For many women, pregnancy is a time to pamper themselves and bask in the glow of the life they are carrying. But if you're an expectant mom battling hyperemesis gravidarum (HG), a rare pregnancy condition marked by extreme nausea and vomiting, it's more about just getting by. Symptoms typically crop up around 9 weeks and tend subside around the 20-week mark, though sometimes they last longer. No matter the duration, the round-the-clock queasiness and vomiting can be brutal for a mom-to-be and carry serious consequences, including dehydration, weight loss and malnutrition. In extreme cases, women may require medication, hospitalization or in-home nursing support.
I struggled with HG during both of my pregnancies and twice experienced just how exhausting and debilitating the condition can be. Though the nausea is the worst you'll ever experience, the good news is, it doesn't last forever. Here are a few tips to help you make it through.
When you have HG, the most mundane things—a blast of sunlight, a sip of water—can leave you sprinting for the nearest bathroom. For me, it was driving to and from the grocery store. Being jostled in the car made me vomit instantly, to say nothing of the sight and smell of the food. It was so bad that between weeks 6 and 20 of my pregnancy, my husband had to handle all of the shopping. It was for the best anyway, because I usually only came home with rice and crackers, which I'd later throw up.
Because hyperemesis is rare, it's important to find a provider who understands the condition and has experience treating women with it. After all, there's nothing worse than going to your OB after losing 20 pounds only to be told that the extreme nausea is all in your head or will pass after the first trimester. (Some women suffer with it all the way up to the delivery date.) Ask trusted friends for recommendations, or do an online search for a local health care provider who's well-versed in HG. A site like HelpHer.org is a good place to start.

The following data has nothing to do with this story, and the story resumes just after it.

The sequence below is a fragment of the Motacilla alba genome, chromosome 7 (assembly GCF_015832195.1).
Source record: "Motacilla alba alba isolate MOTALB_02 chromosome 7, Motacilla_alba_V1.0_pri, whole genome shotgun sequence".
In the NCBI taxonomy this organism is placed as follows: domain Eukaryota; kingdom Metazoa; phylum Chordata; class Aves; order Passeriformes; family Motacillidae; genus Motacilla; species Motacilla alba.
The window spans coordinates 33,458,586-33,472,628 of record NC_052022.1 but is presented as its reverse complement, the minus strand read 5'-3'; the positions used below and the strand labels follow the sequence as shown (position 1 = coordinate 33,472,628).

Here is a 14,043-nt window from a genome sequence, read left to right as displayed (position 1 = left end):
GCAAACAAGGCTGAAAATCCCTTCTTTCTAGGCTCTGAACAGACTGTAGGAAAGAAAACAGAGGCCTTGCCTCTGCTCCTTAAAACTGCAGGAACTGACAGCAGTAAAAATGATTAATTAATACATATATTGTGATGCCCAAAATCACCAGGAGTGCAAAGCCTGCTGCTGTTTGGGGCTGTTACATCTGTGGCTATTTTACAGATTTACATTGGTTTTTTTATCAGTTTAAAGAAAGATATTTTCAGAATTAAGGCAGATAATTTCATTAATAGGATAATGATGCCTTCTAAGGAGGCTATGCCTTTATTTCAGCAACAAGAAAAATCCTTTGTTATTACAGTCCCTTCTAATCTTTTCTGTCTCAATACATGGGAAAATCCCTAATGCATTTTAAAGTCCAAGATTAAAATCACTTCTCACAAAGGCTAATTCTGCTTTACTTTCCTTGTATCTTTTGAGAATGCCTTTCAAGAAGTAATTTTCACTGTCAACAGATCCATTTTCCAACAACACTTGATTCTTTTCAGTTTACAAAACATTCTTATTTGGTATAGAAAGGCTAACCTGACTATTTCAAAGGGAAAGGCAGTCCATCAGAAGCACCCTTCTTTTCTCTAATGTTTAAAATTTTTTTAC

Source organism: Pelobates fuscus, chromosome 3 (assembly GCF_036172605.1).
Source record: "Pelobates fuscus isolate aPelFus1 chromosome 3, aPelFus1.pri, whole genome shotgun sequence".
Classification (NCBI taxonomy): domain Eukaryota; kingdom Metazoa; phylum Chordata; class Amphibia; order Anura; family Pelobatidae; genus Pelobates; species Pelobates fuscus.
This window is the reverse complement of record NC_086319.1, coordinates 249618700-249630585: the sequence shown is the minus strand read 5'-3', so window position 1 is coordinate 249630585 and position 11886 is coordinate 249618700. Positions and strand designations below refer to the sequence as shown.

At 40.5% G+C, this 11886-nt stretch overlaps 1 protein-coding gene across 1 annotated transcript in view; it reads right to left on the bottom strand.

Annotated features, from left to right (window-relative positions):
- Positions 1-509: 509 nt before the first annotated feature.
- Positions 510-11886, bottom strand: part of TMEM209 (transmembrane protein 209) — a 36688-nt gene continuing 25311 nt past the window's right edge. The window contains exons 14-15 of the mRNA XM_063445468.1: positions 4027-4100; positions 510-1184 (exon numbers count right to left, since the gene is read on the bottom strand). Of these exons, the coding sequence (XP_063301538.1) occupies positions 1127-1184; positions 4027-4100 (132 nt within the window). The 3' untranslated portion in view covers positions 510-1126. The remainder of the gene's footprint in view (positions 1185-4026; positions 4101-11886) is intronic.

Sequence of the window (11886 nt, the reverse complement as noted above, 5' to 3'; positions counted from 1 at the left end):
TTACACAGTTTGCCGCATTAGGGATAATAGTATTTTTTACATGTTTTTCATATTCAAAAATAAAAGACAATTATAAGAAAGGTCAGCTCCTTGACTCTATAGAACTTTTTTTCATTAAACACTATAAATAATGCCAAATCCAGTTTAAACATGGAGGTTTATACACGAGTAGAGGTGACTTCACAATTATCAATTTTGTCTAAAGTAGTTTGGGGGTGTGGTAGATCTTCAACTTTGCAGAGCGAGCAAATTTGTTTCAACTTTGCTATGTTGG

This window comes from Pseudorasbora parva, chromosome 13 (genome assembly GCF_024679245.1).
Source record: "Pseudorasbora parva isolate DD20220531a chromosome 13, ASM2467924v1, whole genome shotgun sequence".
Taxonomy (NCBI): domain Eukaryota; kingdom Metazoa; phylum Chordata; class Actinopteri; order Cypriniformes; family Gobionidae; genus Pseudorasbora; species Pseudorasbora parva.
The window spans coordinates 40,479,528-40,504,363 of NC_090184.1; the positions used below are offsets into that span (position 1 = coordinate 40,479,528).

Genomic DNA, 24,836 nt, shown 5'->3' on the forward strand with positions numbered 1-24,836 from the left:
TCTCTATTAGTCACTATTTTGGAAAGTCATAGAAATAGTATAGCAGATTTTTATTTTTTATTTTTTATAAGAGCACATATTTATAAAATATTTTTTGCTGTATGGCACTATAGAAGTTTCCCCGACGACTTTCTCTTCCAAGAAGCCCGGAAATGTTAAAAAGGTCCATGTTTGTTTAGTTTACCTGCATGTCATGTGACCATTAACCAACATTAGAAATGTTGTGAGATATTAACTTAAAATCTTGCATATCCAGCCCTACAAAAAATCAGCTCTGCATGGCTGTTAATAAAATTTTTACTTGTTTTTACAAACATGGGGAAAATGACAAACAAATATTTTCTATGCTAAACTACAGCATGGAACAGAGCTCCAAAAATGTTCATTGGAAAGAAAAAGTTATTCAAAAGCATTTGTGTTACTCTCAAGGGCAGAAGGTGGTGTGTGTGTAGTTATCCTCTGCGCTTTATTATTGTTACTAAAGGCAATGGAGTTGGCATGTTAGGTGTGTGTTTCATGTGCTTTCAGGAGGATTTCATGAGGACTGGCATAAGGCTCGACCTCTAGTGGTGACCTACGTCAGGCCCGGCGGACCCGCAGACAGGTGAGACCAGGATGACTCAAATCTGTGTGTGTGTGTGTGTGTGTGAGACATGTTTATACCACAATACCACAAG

Does this mean medicine works for everyone with HG? No. But for some sufferers, it's the only thing standing between them and malnutrition or a trip to the ER. And in some cases, it's what allows their bodies to support a pregnancy at all. Talk to your health care provider to figure out if medication is right for you.
Even the most independent woman will need some assistance during this most challenging portion of her pregnancy, especially if she has other children. So don't be shy (or feel guilty!) about calling in favors from family, friends and neighbors. You'll find that everyday tasks become impossible when you're hovered over a toilet all day, and even an offer to do a load of your laundry or make a pharmacy run can be a huge help.
Only an estimated 1-3 percent of women have experienced hyperemesis, so chances are you won't meet too many moms-to-be who know what you're going through. In fact, feeling misunderstood is often one of the most challenging parts of having the condition. If you're over well-meaning suggestions to just eat some crackers and sip ginger ale, consider finding a support group online. There, you'll meet women who are going through the same thing as you and who may be a great resource for solutions or encouragement. If nothing else, chatting with other sufferers can help you remember that you aren't weak or crazy—you just have HG.
Sure, hyperemesis is difficult, but it isn't permanent. Remember that there's a light at the end of the tunnel, and it will absolutely be worth the struggle. No, you probably won't feel grateful every moment of your journey, and that's okay. Mind-blowing nausea has a funny way of sucking away our gratitude. But trust that in the end, having a difficult pregnancy will probably make you appreciate motherhood—and not being pregnant—even more.